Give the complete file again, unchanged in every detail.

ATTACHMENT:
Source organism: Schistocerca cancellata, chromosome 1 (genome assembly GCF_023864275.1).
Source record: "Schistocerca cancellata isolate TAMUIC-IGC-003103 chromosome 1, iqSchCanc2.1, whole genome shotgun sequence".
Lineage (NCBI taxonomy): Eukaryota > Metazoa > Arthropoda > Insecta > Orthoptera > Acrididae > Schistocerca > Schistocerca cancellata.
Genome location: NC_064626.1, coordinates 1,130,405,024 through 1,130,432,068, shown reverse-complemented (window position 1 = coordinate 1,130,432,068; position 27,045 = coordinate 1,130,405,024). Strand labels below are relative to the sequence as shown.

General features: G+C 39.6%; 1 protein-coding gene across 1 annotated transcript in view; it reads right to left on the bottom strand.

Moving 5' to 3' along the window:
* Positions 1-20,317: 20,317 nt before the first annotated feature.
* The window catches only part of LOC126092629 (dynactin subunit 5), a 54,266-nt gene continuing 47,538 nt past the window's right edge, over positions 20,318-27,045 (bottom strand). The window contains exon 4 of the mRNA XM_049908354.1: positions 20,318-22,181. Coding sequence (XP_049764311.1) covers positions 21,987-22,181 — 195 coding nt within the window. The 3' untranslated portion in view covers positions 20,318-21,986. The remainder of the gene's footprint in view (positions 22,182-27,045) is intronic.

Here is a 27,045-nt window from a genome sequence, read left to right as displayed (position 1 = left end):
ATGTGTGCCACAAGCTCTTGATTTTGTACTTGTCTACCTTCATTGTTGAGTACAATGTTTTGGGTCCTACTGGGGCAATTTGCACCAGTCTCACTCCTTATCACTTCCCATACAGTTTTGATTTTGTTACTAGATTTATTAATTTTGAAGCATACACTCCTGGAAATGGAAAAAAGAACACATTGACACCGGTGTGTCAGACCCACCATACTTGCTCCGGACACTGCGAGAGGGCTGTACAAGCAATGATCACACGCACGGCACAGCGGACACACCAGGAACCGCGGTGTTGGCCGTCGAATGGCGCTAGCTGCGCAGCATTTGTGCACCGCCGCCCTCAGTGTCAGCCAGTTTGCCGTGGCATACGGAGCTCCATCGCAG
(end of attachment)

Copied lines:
Source organism: Schistocerca cancellata, chromosome 1 (genome assembly GCF_023864275.1).
Source record: "Schistocerca cancellata isolate TAMUIC-IGC-003103 chromosome 1, iqSchCanc2.1, whole genome shotgun sequence".
Lineage (NCBI taxonomy): Eukaryota > Metazoa > Arthropoda > Insecta > Orthoptera > Acrididae > Schistocerca > Schistocerca cancellata.
Genome location: NC_064626.1, coordinates 1,130,405,024 through 1,130,432,068, shown reverse-complemented (window position 1 = coordinate 1,130,432,068; position 27,045 = coordinate 1,130,405,024). Strand labels below are relative to the sequence as shown.

General features: G+C 39.6%; 1 protein-coding gene across 1 annotated transcript in view; it reads right to left on the bottom strand.

Moving 5' to 3' along the window:
* Positions 1-20,317: 20,317 nt before the first annotated feature.
* The window catches only part of LOC126092629 (dynactin subunit 5), a 54,266-nt gene continuing 47,538 nt past the window's right edge, over positions 20,318-27,045 (bottom strand). The window contains exon 4 of the mRNA XM_049908354.1: positions 20,318-22,181. Coding sequence (XP_049764311.1) covers positions 21,987-22,181 — 195 coding nt within the window. The 3' untranslated portion in view covers positions 20,318-21,986. The remainder of the gene's footprint in view (positions 22,182-27,045) is intronic.

Here is a 27,045-nt window from a genome sequence, read left to right as displayed (position 1 = left end):
ATGTGTGCCACAAGCTCTTGATTTTGTACTTGTCTACCTTCATTGTTGAGTACAATGTTTTGGGTCCTACTGGGGCAATTTGCACCAGTCTCACTCCTTATCACTTCCCATACAGTTTTGATTTTGTTACTAGATTTATTAATTTTGAAGCATACACTCCTGGAAATGGAAAAAAGAACACATTGACACCGGTGTGTCAGACCCACCATACTTGCTCCGGACACTGCGAGAGGGCTGTACAAGCAATGATCACACGCACGGCACAGCGGACACACCAGGAACCGCGGTGTTGGCCGTCGAATGGCGCTAGCTGCGCAGCATTTGTGCACCGCCGCCCTCAGTGTCAGCCAGTTTGCCGTGGCATACGGAGCTCCATCGCAG